Herland, as another utopia, faces similar drawbacks as a reflection of its maker. Gilman may have been a radical in her day but feminism has since been criticized as historically concerned only with the plight of white, middle-class, able-bodied, straight women (of which I am one, BTW) - a generally comfortable bunch who seek to be equal to white men pursuant to their racial privilege. Thus, feminism, the argument goes, has been a homogeneous movement that has erased the voices of women who do not fit a narrow mold. It has been, like Gilman's Herland, cut off and isolated from the majority of the world, seeing Western conceptions of gender as the only relevant form of oppression.
From start to finish, Herland reveals everything wrong with early feminism. It is racist, heterosexist, and ableist. The country is in South America, yet the women are explicitly described as white and indeed Aryan, with their perfect, advanced civilization in stark contrast to the primitive brown savages inhabiting the forests below. Gilman, through narrator Van, also lumps hospitals in with vice, crime, and poverty as the evils of our civilization. Disability and illness have long been vanquished in Herland. This may seem positive at first, but this is basically saying that disability is some kind of offense. Many people who are deaf or on the autistic spectrum (such as myself) will tell you that they are quite happy with who they are and would not wish to change. Really, what is "disability"? Who defines what it means to be able-bodied or neurotypical? I'm doing just fine - do I and others like me need to be purged in order for society to progress?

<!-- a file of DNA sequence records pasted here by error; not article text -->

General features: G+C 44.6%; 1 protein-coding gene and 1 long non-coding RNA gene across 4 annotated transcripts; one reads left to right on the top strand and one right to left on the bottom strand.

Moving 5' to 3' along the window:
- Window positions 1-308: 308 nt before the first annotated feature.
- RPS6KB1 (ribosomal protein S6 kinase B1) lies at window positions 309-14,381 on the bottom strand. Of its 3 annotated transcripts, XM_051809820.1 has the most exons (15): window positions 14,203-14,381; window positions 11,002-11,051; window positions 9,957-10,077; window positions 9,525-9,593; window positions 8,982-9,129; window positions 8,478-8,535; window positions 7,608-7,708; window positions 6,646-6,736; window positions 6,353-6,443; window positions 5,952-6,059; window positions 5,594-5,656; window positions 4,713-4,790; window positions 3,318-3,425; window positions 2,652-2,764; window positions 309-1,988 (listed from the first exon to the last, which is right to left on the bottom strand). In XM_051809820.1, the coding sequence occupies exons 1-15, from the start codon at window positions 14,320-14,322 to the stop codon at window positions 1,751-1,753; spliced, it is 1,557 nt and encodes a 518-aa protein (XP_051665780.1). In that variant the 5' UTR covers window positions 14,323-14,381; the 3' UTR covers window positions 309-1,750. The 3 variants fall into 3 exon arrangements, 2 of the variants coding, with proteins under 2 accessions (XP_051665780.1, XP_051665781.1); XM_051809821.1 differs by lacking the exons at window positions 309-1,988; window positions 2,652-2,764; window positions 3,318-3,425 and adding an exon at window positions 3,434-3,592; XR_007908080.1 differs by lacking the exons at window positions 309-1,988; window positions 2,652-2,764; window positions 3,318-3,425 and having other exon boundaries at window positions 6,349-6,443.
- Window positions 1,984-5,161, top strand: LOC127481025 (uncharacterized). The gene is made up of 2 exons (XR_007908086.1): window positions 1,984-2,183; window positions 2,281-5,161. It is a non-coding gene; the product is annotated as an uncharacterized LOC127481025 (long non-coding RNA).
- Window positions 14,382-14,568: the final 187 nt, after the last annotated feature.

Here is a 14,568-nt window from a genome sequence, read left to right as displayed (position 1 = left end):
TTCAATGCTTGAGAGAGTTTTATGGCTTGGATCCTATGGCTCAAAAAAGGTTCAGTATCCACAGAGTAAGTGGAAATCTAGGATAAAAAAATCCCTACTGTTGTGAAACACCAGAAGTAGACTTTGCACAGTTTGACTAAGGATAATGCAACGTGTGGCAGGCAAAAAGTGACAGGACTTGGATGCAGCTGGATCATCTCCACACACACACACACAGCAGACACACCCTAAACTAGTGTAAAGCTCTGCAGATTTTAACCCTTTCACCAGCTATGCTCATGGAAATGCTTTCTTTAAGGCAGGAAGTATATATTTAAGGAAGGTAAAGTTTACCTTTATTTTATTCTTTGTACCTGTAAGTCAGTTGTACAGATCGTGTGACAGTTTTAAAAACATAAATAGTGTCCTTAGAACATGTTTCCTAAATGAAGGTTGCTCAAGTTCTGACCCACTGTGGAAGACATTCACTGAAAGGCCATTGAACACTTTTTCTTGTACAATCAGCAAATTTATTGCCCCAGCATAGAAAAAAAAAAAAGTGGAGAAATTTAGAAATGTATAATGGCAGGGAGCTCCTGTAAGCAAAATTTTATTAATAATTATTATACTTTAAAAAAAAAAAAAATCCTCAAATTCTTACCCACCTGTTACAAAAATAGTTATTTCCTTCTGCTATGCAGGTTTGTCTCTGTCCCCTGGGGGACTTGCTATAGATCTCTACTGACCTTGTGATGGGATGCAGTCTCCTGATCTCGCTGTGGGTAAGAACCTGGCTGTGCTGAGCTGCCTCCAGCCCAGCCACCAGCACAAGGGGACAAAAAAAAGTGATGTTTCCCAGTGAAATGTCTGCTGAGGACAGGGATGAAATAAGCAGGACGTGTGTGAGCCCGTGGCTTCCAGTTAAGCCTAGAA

We also learn that the "sex instinct" has atrophied after two thousand years of no men and any woman who exhibits an "atavistic" sexual nature is denied motherhood. That female sexuality exists only in relation to the male, and vice versa, is obviously homophobic but there are darker implications here as well. Women who do not fit a certain mold are forbidden to have children. Women who do have children happily allow theirs to be raised by professional specialists. This is the era's Progressivism talking, with its emphasis on a rational approach to everyday life that effectively steamrolled traditional ways of childrearing, particularly those rooted in other cultures which tended to be marginalized in the American social hierarchy. As womanist blogger Renee Martin puts it,
It was White women who sought independence that organized the tenement movement. They came up with the idea of scientific domestic labour, and used their standards to attack poor immigrant women. Their racial biases can clearly be seen in the reports that they wrote. Families that had yet to be categorized as White, such as Italians and the Irish were constantly found to be substandard, even though these women were raising their children in a manner that was culturally appropriate for their countries of origin.(She's written about this topic quite a bit.) At the vanguard of the Progressive movement were white, middle-class, native-born Americans who had grown disillusioned with their Victorian way of life and sought to improve things and "uplift the weak" according to their own standards. As a college junior I remember reading a report from a female volunteer at a local settlement house who quite arrogantly turned up her nose at the dirty Polish mothers who could not properly care for their children. And this is to say nothing of the Native American children taken from their mothers and sent to boarding schools under the care of white women or the forced sterilization of women of color and disabled women. Charlotte Perkins Gilman is so focused on gender oppression she can't recognize where she does have privilege.